Like in Jaffree, the Supreme Court agreed, striking down the school's prayer scheme. Justice John Paul Stevens wrote the majority opinion (just like he had in Jaffree). And once again, now-Chief-Justice Rehnquist dissented. The fact that he dissented wasn't the only thing familiar about the case. This passage from his opinion in Santa Fe may also seem familiar:

...when it is recalled that George Washington himself, at the request of the very Congress which passed the Bill of Rights, proclaimed a day of "public thanksgiving and prayer, to be observed by acknowledging with grateful hearts the many and signal favors of Almighty God."

530 U.S. 290, 318.

Rehnquist used the exact same sentence about George Washington in his Santa Fe dissent that he had previously used in his dissent to Jaffree. The only difference in Santa Fe was that he included a historical source for the Washington quote ("Presidential Proclamation, 1 Messages and Papers of the Presidents, 1789-1897, p. 64 (J. Richardson ed. 1897).").

Rehnquist did not, however, note the fact that he had already written this same passage in Jaffree. Normally when Justices quote themselves, they cite to the original opinion (even if it was a dissent and not the majority holding). It is somewhat odd that Rehnquist didn't do that in Santa Fe considering he was trying to make the exact same point he made in dissent to Jaffree.

Is this a big deal? Probably not. Chief Justice Rehnquist was no Melania Trump. But it is interesting to see that the phenomenon of plagiarism pops up even in the hallowed halls of the United States Supreme Court from time to time.

We Meant Well

Congress shall make no law respecting an establishment of religion, or prohibiting the free exercise thereof; or abridging the freedom of speech, or of the press; or the right of the people peaceably to assemble, and to petition the Government for a redress of grievances.

First Amendment to the U.S. Constitution (emphasis added)

"We Meant Well" is not just the title of Peter Van Buren's excellent book about the futile and wasteful attempt of the U.S. to rebuild Iraq after invading it. It's also the universal plea of all those who, despite good intentions, really made a mess of things somehow.

This week, Pew Research released the results of a poll about freedom of speech. For the first time ever, they asked whether respondents believed government should be able to prevent people from saying things offensive to minority groups. Two-thirds said no. Twenty-eight percent said yes.

If you're a proponent of free speech, or, rather, opposed to the government criminalizing speech, the results should be reassuring to you. It seems there is little support for a crackdown by police and other state actors on offensive utterances. America isn't England, after all. We have a tradition of allowing people, by right, to say pretty much anything they want to say no matter how borish or offensive it might be, with few exceptions.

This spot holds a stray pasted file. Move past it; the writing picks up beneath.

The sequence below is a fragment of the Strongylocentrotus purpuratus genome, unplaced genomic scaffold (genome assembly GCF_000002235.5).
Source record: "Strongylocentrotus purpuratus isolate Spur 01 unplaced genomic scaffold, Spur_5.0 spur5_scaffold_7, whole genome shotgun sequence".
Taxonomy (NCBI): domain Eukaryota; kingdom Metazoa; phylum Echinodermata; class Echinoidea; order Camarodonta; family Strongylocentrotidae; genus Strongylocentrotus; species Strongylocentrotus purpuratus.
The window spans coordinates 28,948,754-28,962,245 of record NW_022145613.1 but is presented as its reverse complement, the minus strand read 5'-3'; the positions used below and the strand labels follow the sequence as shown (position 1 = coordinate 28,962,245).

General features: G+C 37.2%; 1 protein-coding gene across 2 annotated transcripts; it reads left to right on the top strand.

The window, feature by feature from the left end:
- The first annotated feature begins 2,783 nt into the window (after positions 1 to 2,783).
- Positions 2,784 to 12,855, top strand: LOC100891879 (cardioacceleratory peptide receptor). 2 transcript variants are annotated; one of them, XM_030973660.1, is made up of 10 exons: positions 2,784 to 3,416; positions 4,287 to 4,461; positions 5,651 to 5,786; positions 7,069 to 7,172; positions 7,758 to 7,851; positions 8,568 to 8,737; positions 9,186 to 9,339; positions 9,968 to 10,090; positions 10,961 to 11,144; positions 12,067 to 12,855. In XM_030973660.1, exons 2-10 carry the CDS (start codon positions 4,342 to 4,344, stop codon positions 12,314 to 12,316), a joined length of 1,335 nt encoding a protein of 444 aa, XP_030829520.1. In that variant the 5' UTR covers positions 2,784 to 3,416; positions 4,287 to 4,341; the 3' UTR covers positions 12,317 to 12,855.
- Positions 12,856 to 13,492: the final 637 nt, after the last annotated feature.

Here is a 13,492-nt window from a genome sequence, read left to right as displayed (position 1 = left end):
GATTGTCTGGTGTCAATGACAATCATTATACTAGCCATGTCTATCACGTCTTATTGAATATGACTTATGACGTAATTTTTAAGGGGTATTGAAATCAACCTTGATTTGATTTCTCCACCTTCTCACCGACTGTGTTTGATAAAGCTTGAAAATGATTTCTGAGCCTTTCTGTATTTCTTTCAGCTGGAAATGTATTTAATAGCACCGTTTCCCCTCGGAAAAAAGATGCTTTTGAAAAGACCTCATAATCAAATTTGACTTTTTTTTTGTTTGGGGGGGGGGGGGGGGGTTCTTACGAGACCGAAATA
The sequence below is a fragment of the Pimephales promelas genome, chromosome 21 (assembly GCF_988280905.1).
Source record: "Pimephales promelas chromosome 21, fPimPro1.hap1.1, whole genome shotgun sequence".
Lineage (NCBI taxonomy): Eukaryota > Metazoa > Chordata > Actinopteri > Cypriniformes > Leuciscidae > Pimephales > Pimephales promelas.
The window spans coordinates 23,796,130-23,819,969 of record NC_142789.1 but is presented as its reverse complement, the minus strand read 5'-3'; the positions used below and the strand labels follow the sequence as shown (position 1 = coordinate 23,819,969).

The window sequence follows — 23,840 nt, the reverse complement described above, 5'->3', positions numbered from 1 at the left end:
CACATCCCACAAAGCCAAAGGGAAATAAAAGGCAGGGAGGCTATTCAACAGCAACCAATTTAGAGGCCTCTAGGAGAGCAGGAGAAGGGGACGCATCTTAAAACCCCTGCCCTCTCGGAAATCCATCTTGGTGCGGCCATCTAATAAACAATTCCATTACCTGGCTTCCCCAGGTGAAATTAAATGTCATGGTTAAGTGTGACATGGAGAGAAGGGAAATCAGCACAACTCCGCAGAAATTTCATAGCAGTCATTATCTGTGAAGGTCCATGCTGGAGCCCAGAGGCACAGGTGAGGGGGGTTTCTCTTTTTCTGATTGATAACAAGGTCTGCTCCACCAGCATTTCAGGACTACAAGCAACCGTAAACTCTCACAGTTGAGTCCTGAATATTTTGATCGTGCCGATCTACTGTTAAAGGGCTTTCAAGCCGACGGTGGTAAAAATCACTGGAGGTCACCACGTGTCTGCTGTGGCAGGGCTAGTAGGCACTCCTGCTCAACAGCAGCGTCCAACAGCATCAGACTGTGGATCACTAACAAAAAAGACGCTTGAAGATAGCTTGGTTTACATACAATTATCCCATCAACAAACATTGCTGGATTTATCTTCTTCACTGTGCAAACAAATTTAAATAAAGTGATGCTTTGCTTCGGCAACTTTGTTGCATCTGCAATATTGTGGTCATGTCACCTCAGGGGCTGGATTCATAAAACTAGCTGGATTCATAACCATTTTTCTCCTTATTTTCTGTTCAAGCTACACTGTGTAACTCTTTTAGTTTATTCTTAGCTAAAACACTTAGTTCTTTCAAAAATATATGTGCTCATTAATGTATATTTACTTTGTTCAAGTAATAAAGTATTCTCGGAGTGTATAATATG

But digging deeper into the poll results reveals something peculiar. "Millennials," those wily scamps aged 18-34, support so-called "hate speech" laws more than anyone else. Forty percent are OK with government restrictions on speech offensive to minority groups. Nobody else comes close. Both Gen X (my generation) and Boomers (my parents) manage less than thirty percent support for such a proposition. It may or may not shock you that the "Silent Generation" (my grandparents) aren't keen on laws against racist commentary at all - eighty percent say no.

The racial breakdown is also not especially surprising. Non-whites support anti-racist speech laws at a rate fifteen points higher than whites. So the two biggest contingents of support come from young people and people of color.

If you run in academic circles or pay attention to the various anti-racist protest movements around the country, you might be inclined to believe that the vast army of non-white PC fascists on college campuses is the force behind this sentiment. But the poll shows that support for hate speech laws declines as college education increases. Granted, there are a LOT more college graduates both older and whiter than the current crop of college protesters fighting for "safe spaces" and racial justice across America's quadrangles, but it still suggests that most support comes from those who haven't graduated high school - though the rank of high school graduates now includes more Millennials than it excludes due to age alone.

No matter which demographic breakdown seems more illuminating, it is important to point out the problems with the underlying premise of outlawing "statements that are offensive to minority groups." How does one determine what is "offensive?" I'm not trying to be obtuse here. There are certain racist things that pretty much everybody can understand to be offensive by their very nature. But if we're going to criminalize certain speech (or, as the poll describes it, let the government "prevent" it), we'll need to define it some way. Who gets to define it?